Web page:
"Wealth will increasingly be defined by our ability to go offline whenever we want." - Fernando Gros
0 items in your cart
$0
Blog // Thoughts
July 5, 2006

Blogging: This Thing We Do

Recently, I was chatting with someone about a business forum they attended on blogging and marketing. They told me about how they boasted to their colleagues about knowing a blogger and how they took pride in not reading my ‚Äúonline diary.‚Äù Their rant went onto something about blogs being a younger person‚Äôs thing, but to […]

Recently, I was chatting with someone about a business forum they attended on blogging and marketing. They told me about how they boasted to their colleagues about knowing a blogger and how they took pride in not reading my “online diary.” Their rant went onto something about blogs being a younger person’s thing, but to be honest by that stage I was too focussed on the sound of my own soul deflating to pay any close attention to the discussion.

“A blog is not an online diary and a lot more than an online journal, it is a conversation.” Well that is what I should have said, but I didn’t.

Though I did speak up when I was told I should read the Cluetrain Manifesto, and check out Gapingvoid.com, because apparently the “expert” at the business forum recommended it. I couldn’t help but point out that Hugh McLeod , of gapingvoid.com, was a friend of a friend and had actually quoted me on his blog!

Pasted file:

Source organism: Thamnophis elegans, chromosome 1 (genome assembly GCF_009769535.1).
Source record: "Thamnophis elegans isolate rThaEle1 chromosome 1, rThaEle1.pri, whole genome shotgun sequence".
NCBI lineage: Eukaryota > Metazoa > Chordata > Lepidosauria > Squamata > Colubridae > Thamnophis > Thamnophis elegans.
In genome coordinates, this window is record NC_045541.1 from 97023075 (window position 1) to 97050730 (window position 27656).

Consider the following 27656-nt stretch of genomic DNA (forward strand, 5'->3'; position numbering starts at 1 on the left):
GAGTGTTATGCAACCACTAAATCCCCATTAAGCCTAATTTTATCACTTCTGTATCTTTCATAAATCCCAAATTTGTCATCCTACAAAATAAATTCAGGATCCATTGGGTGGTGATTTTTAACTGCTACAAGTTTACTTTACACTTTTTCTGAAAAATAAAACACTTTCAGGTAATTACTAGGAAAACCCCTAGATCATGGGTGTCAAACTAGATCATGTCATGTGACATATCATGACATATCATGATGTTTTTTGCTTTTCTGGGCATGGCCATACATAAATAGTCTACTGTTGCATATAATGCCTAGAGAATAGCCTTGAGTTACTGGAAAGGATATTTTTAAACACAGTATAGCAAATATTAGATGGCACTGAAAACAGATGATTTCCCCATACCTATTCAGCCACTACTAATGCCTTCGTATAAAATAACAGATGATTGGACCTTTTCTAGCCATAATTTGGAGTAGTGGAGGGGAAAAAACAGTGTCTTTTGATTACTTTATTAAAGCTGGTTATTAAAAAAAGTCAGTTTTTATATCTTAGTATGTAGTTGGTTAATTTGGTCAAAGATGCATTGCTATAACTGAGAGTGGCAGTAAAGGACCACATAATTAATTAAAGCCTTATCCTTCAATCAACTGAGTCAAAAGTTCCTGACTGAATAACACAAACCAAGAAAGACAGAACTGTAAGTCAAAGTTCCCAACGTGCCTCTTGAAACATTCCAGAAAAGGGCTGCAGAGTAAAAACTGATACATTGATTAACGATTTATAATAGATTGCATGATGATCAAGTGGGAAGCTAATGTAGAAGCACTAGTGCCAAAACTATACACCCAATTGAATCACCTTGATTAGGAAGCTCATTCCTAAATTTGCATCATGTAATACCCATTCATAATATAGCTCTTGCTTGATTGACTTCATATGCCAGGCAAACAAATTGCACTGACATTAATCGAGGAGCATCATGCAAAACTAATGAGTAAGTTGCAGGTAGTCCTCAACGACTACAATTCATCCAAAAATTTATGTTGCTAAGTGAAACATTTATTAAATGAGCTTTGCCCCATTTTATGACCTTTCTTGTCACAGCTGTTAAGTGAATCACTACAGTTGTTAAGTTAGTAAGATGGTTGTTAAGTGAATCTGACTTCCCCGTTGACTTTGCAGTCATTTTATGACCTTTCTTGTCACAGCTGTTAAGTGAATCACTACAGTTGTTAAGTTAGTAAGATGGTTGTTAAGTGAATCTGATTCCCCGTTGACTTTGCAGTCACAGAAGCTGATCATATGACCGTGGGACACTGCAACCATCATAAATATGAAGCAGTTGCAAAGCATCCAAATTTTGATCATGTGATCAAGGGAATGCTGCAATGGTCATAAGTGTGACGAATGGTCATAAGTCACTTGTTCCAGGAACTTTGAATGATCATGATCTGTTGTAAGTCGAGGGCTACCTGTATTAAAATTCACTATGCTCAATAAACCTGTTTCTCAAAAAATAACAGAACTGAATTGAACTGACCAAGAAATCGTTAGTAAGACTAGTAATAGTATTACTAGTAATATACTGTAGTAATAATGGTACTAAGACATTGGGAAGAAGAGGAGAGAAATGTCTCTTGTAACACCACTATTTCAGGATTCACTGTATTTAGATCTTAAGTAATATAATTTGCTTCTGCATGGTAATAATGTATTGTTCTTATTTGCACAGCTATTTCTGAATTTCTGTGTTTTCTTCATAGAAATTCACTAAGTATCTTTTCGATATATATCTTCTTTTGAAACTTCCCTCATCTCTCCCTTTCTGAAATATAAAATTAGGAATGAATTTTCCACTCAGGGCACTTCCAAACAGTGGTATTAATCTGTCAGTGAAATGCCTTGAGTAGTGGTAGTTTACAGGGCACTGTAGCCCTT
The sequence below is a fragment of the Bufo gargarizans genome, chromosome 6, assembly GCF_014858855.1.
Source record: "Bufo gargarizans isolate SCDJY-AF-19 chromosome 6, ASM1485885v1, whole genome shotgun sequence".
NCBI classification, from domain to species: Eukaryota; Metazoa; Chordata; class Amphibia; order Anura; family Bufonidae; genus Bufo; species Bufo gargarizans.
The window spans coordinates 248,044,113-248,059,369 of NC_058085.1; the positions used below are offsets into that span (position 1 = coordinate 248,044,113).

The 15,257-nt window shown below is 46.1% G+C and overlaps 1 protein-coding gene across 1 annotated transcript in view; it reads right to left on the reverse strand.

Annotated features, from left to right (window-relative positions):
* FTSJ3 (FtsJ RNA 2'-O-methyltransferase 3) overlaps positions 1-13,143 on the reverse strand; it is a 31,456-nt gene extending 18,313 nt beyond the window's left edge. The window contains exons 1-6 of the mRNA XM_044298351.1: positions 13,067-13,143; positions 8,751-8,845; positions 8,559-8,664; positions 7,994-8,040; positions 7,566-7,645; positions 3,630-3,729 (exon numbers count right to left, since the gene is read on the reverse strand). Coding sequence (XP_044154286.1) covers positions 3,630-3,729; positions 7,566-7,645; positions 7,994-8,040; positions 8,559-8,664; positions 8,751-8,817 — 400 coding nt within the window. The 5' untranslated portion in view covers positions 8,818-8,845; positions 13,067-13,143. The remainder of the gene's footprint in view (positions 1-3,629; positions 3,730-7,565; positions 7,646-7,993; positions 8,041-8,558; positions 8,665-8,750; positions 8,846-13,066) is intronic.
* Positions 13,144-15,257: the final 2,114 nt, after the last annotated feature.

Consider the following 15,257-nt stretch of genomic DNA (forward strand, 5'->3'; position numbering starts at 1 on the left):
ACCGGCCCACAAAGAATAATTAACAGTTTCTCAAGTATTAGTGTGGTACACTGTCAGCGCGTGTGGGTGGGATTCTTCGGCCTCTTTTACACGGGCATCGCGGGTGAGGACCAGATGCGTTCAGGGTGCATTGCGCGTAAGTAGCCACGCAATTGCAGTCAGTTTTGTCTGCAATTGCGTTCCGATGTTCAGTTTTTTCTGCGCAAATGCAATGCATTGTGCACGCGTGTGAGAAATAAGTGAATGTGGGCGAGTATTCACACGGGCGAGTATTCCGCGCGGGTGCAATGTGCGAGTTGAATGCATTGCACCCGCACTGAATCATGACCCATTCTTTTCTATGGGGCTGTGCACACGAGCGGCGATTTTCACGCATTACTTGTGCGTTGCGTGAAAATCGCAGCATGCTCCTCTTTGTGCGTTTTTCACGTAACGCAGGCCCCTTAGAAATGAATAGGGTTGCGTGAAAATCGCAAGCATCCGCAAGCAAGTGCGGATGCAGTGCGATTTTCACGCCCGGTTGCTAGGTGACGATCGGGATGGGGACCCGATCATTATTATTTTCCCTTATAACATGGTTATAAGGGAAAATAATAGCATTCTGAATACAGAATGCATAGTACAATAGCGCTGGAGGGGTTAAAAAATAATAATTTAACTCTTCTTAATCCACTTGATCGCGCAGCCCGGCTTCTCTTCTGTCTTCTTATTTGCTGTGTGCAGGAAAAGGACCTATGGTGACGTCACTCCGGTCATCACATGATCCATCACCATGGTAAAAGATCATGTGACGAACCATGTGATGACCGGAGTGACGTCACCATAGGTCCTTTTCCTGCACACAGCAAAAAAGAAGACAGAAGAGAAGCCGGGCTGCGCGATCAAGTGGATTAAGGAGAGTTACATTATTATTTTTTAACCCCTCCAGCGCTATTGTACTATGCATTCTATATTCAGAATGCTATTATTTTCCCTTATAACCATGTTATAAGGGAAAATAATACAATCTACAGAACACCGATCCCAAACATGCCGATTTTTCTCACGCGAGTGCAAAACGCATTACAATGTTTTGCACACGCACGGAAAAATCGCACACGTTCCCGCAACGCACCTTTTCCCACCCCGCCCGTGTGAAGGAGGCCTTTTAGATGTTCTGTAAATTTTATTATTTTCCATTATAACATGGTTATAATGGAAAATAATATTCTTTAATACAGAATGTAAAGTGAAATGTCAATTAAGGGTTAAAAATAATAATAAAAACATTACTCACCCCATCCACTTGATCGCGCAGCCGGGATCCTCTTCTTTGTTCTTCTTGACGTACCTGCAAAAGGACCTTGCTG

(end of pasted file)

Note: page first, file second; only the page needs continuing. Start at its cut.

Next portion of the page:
If this person actually had read my blog, they would have found their way to the key texts their expert was citing a lot sooner. But then, would it have carried weight for them without the expert’s recommendation? Would it have had the same gravitas if it was not cited in a key business leader’s forum? Sometimes, it is not the content, it is the context that makes a message compelling.

You could use this as a case study in not getting what the blogosphere is all about. Maybe it is also a case study in why business leaders sometimes get trends massively wrong. What it has taught me (or maybe just reinforced), is that people who get the blogosphere understand that expertise is always a relative term and that the expert you need maybe closer and less lauded than you might expect. Blogging and blog-reading shows us that sometimes the B-List is the best path to A-Class ideas.

[tags] Cluterain, Gapingvoid [/tags]

Tagged , ,
4
Responses
Toni 16 years ago

There are those who think and those who are told what to think. This is often, but not always, knowledge/familiarity/topic dependant.

Some (few) will think where ever they are.

Most of us, me included, will think when we have varying degrees of insight and confidence.

Some apparently never think at all.

Fernando Gros 16 years ago

Thanks for that Toni. I suspect I agree with that.

Matt Stone 16 years ago

Not so much different for the world of theology either. Not what you know but who recommends you.

Fernando Gros 16 years ago

Too true Matt…

Leave a comment

Enter your and your to join the mailing list.